Syrian rebels are battling to seize an army base close to the main north-south highway and say its capture would be a big step toward creating a "safe zone" allowing them to focus on President Bashar al-Assad's southern strongholds.
For two weeks they have surrounded and attacked Wadi al-Deif, east of the town of Maarat al-Numan. They say the ferocity of counter-attacks by government forces shows how important holding the base is to the president's military strategy.
Assad is fighting an insurgency that grew out of protests 19 months ago and has escalated into a civil war in which 30,000 people have been killed. His overstretched army has lost swathes of territory and relies on air power to keep rebels at bay.
If Wadi al-Daif fell to rebels, who already control northern border crossings to Turkey, Assad would be dependent on a single land route — from the Mediterranean port of Latakia — to supply his forces fighting to win back Aleppo, Syria's biggest city.
"The battle started 11 days ago. At first we sent small groups to liberate (the base) and we were surprised by the resistance the regime forces showed," said Lieutenant-Colonel Khaled Hmood, a former army officer who defected to fight Assad.
"The regime is fighting fiercely. It seems that it doesn't care if it loses thousands of troops in order to keep its control over the compound."
Maarat al-Numan has already fallen to Assad's opponents, effectively cutting the Aleppo highway. But without control of the nearby military base, their hold over the road is tenuous.
Hmood said he believed around 400 soldiers were defending Wadi al-Deif — a group of barracks barely 500 meters from the Damascus-Aleppo road and backed by air power that Assad has deployed against rebels and Maarat al-Numan residents.
The base may also be an important fuel depot, holding at least 5 million liters of kerosene in five underground bunkers, according to Hmood..
"The regime is bombarding Maarat al-Numan and the villages to pressure us to end the siege," he said. "By bombarding our families they want to force us to pull back."
Anti-Assad activists say 40 civilians were killed in air strikes on the town last Thursday in one of the most intense air offensives of the Syrian conflict.
The army has resorted to supplying Wadi al-Deif by air, dropping bread and other food supplies from helicopters.
But its efforts to send military reinforcements have been repulsed by the besieging rebels. The last attempt on Sunday ended when four tanks were destroyed and the remnants of an army column had to pull back.
"We have noticed that the best strategy is to hit its supply line. We have been harming the regime a lot by hitting the reinforcements it is sending," Hmood said.
Hmood said that if rebels could take the base and secure the highway, they could intensify efforts to cut Assad's second main supply line to the north — the road from Latakia to Aleppo that passes through the town of Jisr al-Shughour.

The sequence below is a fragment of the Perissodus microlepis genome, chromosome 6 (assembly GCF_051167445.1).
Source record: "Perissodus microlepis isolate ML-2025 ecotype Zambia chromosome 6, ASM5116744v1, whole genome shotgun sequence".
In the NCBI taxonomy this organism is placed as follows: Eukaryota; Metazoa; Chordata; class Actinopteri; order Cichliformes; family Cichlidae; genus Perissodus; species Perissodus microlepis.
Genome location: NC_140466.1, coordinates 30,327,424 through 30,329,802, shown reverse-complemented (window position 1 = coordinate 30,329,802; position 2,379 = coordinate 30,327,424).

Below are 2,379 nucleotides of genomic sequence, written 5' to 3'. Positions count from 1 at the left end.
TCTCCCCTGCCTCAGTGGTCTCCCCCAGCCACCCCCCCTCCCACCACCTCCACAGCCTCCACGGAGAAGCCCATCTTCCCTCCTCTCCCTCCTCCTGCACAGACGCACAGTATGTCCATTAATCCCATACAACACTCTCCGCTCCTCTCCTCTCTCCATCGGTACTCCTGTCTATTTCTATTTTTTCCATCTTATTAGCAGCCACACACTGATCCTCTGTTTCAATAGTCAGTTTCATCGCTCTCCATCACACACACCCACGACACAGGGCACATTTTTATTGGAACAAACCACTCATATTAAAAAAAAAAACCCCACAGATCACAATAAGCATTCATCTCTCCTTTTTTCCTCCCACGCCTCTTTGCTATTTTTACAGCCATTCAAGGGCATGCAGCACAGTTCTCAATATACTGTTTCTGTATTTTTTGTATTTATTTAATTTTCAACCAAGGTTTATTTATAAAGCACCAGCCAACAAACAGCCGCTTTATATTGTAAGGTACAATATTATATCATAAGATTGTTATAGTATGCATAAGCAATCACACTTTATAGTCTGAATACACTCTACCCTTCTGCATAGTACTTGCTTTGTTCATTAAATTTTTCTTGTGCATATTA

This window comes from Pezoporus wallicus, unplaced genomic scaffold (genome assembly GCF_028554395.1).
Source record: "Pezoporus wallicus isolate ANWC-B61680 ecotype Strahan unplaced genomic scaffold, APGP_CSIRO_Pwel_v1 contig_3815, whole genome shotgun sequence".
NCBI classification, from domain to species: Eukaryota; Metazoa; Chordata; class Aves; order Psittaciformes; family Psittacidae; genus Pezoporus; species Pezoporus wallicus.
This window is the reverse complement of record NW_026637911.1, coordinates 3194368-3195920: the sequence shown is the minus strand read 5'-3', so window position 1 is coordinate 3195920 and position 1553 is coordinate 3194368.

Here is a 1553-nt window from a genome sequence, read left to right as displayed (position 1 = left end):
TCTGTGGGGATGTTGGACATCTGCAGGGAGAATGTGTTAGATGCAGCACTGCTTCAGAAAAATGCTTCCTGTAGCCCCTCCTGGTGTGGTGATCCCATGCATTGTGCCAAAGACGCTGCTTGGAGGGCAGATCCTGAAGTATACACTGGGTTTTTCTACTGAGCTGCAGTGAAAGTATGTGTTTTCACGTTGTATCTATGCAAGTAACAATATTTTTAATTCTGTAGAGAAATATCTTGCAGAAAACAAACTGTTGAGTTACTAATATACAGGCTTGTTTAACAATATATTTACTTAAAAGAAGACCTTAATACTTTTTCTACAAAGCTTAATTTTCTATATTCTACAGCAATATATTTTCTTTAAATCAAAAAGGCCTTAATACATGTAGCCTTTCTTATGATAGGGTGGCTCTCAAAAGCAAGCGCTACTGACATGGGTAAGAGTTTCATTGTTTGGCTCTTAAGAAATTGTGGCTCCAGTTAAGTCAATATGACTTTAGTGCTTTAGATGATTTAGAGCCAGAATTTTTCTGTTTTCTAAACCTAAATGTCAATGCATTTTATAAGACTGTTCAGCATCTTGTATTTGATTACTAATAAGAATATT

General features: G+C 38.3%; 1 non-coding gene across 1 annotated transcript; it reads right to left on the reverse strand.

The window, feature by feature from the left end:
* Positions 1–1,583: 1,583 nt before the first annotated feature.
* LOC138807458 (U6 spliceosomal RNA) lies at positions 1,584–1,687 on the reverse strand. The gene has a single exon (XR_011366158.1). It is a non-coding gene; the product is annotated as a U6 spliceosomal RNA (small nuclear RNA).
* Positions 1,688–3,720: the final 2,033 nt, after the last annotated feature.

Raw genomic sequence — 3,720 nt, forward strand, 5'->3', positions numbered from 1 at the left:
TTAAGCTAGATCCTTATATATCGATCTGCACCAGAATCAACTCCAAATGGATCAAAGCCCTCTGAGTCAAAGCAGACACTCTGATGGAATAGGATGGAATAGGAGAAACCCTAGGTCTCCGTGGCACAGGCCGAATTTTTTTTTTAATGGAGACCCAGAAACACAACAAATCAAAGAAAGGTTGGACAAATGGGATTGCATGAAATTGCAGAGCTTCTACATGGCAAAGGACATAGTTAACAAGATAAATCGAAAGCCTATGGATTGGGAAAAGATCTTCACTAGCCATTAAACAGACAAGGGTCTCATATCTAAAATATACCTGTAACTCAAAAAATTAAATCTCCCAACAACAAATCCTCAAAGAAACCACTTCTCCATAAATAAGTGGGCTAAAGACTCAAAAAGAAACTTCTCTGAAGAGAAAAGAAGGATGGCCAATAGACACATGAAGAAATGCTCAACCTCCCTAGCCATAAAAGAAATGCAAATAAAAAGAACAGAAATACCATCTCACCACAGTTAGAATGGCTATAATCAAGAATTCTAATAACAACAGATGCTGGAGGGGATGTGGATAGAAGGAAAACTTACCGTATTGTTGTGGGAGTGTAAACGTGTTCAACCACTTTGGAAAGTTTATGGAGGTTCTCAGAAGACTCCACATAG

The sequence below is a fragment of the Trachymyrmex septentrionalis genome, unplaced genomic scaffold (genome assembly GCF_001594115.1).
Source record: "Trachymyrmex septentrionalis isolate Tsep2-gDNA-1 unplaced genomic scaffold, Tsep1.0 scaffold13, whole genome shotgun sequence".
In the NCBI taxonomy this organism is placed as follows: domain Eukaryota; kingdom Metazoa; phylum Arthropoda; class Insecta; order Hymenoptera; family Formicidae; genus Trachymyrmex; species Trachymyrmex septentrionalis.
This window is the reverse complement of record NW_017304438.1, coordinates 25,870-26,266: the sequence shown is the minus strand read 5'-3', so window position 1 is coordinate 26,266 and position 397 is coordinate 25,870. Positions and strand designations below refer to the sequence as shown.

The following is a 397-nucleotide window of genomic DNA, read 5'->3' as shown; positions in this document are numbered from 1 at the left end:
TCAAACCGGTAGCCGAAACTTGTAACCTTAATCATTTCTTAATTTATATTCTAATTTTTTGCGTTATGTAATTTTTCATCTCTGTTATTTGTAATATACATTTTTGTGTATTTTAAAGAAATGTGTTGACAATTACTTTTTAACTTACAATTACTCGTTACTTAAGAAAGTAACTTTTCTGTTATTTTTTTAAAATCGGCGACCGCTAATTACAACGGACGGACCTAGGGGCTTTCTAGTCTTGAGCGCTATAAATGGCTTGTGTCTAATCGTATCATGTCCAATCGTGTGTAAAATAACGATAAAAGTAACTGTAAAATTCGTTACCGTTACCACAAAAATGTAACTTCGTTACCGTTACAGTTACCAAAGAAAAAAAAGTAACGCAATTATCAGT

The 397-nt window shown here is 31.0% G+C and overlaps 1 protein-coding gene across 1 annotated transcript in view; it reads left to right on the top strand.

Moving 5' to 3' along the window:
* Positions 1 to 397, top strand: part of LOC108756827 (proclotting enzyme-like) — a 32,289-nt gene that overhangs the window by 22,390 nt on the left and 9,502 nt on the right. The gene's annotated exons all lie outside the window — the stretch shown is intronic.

"If we liberate these barracks we will be able to protect our backs and move on to Jisr al-Shughour from which we can block supplies and reinforcement coming from Latakia," he said.
"This will give us a de-facto free zone … The north will be liberated and will be our enforced free zone, and the battle will be in the south of the country."
The rebels still face challenges to take the base. Although they have acquired increasingly deadly arms, including artillery and anti-aircraft weapons, they have regularly complained that they have only limited supplies to keep up the fight.
There have been bouts of heavy fighting along the border with Turkey with some rounds of heavy weapons fire crashing on Turkish territory, prompting Ankara to beef up its military presence and return fire.
On Tuesday, an anti-aircraft shell fired from Syria hit a health center in the Reyhanli district of Turkey's Hatay province but there were no reports of injuries, CNN Turk television said.
Tension between the two formerly allied states has soared since Turkish Prime Minister Tayyip Erdogan broke with Assad last year over his violent crackdown on popular protests.
The sporadic skirmishes along the border have heightened concern that Syria's civil war could drag in regional powers.
International mediator Lakhdar Brahimi, who ended a four-day visit to Damascus on Tuesday, has pushed for a ceasefire to mark the Islamic holiday of Eid al-Adha, which starts on Friday, hoping for a respite from daily death tolls of around 150.
But he did not win a public commitment to a truce in his talks with Assad, and the rebels say there is little point to a ceasefire that cannot be monitored or enforced.
Assad granted a limited amnesty for crimes committed up until Tuesday, excluding those involved in weapons smuggling.